From the Clocktower – Peace and Harmony? Maybe next year.

From the Clocktower – Peace and Harmony? Maybe next year.

During Commissioners Court on Monday morning, Judge Tom Bonn made a reasonably eloquent and heartfelt holiday wish, that the County could move forward in the coming year with more peace and harmony than we’ve enjoyed through 2011. Personally and professionally, I can’t think of a better Christmas gift than that – a little bit of peace, a little less discord, and a whole lot more forward motion.

During the discussion about the possibility of hiring a County Road Engineer, I figured out a way that the Commissioners Court can help us make that happen. It springboards off a concept that my dad drilled into our heads when we were kids, and used to help him on his construction sites.

“Measure twice. Cut once.”

One of the most glaring observations I’ve made about the Commissioners Court this year is what seems to be a prevailing idea that, “we’ll figure that out later.” Commissioner Buchholtz, in fact, said that very thing to my mother, within my hearing, after a public hearing about the hotly-contested and controversial budget. She asked him to stop and reconsider the budget.

“We need to pass it now, and we’ll go back and fix it later,” he said.

At that moment, I could do nothing but gasp and blink.

I began to realize, on Monday morning, that this is what our Commissioners have done quite routinely over the course of the year. They make decisions, and then try to work out the details of those decisions later.

They create positions and hire people to fill those positions, and then they write job descriptions and spell out those duties after the jobs are approved and the positions are filled.

They purchase property before disclosing how they intend to pay for the properties, what it will cost to renovate those properties, or what offices will be located at those properties after the renovations are complete.

They drive through expansive and cumbersome ordinances and immediately begin to revise those same ordinances.

They “cut” first, and pull out the measuring tape and marking pencils later.

It’s no wonder our governmental “house” gets closer to collapse every day.

Now, I’ll grant you, there is a significant chunk of our citizenry that isn’t helping matters much. They show up with proverbial sledgehammers to take a swipe at every decision, every consideration and every move the Court makes. And it’s difficult to build anything if someone is coming right behind you trying to tear it down.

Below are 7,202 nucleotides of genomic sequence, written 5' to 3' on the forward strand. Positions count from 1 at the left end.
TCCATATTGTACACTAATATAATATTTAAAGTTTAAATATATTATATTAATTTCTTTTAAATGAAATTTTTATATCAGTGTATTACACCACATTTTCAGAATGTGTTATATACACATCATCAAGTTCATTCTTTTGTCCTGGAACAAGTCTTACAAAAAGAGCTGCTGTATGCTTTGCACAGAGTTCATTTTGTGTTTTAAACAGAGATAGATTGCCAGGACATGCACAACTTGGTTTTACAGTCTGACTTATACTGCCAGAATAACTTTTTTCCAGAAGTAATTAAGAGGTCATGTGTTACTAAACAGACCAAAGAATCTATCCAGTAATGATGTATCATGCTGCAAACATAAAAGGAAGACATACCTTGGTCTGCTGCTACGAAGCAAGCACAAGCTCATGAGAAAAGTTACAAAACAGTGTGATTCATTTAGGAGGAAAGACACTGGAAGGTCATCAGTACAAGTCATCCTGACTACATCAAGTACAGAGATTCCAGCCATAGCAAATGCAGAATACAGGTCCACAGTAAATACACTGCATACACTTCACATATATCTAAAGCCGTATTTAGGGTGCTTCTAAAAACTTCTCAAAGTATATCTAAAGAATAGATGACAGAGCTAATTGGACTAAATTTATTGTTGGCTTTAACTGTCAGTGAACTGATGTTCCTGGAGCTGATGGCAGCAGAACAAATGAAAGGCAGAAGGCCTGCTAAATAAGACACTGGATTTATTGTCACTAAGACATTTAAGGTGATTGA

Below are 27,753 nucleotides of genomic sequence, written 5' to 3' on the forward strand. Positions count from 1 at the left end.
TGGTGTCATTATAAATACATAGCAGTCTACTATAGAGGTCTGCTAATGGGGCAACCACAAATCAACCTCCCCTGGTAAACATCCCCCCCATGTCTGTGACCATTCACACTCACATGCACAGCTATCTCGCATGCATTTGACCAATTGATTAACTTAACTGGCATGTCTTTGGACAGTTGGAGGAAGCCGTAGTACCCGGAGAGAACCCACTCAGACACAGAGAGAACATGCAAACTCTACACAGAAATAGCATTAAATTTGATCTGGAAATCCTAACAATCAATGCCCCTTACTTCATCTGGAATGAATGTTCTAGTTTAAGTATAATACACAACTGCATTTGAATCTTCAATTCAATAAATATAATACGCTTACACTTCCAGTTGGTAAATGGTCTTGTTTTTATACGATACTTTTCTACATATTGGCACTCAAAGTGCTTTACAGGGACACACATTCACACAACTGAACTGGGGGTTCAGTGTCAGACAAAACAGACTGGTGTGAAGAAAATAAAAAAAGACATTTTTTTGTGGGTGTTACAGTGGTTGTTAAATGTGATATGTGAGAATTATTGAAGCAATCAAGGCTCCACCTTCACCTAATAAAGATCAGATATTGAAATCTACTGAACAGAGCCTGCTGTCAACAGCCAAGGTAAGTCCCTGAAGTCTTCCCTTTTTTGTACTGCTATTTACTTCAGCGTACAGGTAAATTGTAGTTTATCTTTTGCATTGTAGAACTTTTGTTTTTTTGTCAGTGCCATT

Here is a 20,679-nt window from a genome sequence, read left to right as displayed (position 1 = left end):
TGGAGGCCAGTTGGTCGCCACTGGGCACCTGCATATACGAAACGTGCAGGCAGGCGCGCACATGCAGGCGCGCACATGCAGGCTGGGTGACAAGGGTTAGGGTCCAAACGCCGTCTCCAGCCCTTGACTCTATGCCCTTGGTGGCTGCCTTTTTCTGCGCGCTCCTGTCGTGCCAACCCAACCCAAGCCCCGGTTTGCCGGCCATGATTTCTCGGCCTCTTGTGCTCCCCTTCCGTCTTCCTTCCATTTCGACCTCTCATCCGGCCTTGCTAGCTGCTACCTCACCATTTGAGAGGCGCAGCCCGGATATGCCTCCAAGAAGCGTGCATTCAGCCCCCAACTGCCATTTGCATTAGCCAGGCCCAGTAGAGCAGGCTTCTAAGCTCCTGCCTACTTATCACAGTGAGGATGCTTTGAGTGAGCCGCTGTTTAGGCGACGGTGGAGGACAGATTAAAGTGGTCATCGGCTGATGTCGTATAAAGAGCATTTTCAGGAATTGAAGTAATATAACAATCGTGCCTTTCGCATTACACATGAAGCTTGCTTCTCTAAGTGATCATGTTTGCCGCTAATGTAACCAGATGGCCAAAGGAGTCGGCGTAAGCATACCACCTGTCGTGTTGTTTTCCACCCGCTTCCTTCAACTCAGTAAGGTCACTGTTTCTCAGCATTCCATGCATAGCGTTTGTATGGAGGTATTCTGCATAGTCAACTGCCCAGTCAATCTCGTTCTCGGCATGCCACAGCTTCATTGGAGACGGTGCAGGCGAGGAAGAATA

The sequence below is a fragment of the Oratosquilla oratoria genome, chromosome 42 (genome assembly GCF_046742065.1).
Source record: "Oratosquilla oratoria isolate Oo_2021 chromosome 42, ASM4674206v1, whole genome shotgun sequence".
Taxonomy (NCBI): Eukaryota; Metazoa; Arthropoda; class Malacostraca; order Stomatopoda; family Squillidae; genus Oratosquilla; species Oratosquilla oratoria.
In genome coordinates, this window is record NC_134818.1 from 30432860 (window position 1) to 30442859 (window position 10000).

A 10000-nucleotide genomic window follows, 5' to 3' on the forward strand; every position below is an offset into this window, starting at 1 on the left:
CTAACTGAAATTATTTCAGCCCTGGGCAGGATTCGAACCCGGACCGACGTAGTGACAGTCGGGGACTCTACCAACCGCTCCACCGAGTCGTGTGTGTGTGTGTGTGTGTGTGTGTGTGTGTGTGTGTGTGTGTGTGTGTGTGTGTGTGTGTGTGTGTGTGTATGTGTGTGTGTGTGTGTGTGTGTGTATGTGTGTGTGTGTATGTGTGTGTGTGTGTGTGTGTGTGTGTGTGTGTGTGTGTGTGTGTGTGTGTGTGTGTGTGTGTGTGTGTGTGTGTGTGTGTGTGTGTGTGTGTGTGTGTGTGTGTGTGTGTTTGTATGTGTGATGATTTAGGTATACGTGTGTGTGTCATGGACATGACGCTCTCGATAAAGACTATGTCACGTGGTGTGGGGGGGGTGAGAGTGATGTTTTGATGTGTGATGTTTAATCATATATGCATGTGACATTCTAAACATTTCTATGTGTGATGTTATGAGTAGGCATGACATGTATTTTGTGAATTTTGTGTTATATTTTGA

But again, this brings us back to the chicken-and-egg question I’ve been grappling with all year. Is the house falling down around our ears because we’re tearing it down, or is it falling because the construction wasn’t that great in the first place?

Frankly, I’m not sure.

What I do know is this – it’s difficult for anyone to defend a decision they haven’t thought all the way through. It’s equally as difficult to support someone making a decision they can’t defend.

We have a couple of weeks off, now, as we go through the holiday season. Commissioners Court won’t be back in session until Jan. 9. I hope that gives us all some time to think about the house we’re building, and the blueprints we’re using to build it.

And maybe, just maybe, we can come back next year with fresh eyes, new tools and a more harmonious look at the future.

In the meantime, I wish you all a very blessed and Merry Christmas.


  1. Donna Voetee says:

    Most sentient Americans were appalled at The Pelosi Factor regarding the cumbersome health care legislation, “But we have to pass the bill so that you can find out what is in it.” As a voter who thought she had done her homework, I was shocked to see the Republican members of the Court embrace such folly.

    We the People elected members of this Court with expectations that they would be adequate and faithful representatives to protect our life, liberty, and property–basic stuff that politicians are supposed to do. We were betrayed. They broke the contract first with an act of incomprehensible ignorance of Lawmaking 101 and outright impudence toward their supporters with the Land Ordinance affair. They should be thankful that verbal sledgehammers is all they got; I personally think that charges of malfeasance before the Grand Jury were in order. At the very least, these three men have poisoned the Republican water holes for years to come; they have almost assured that Democrats will fill the next vacancies.

    Let’s be thankful for the “Sledgehammers” who showed up at the meetings. Can you imagine how bad things would be if they hadn’t?

  1. Hoping for Change « Texans for LOLA
  2. Letters – Reader responds to ‘Peace and Harmony’

Leave a Comment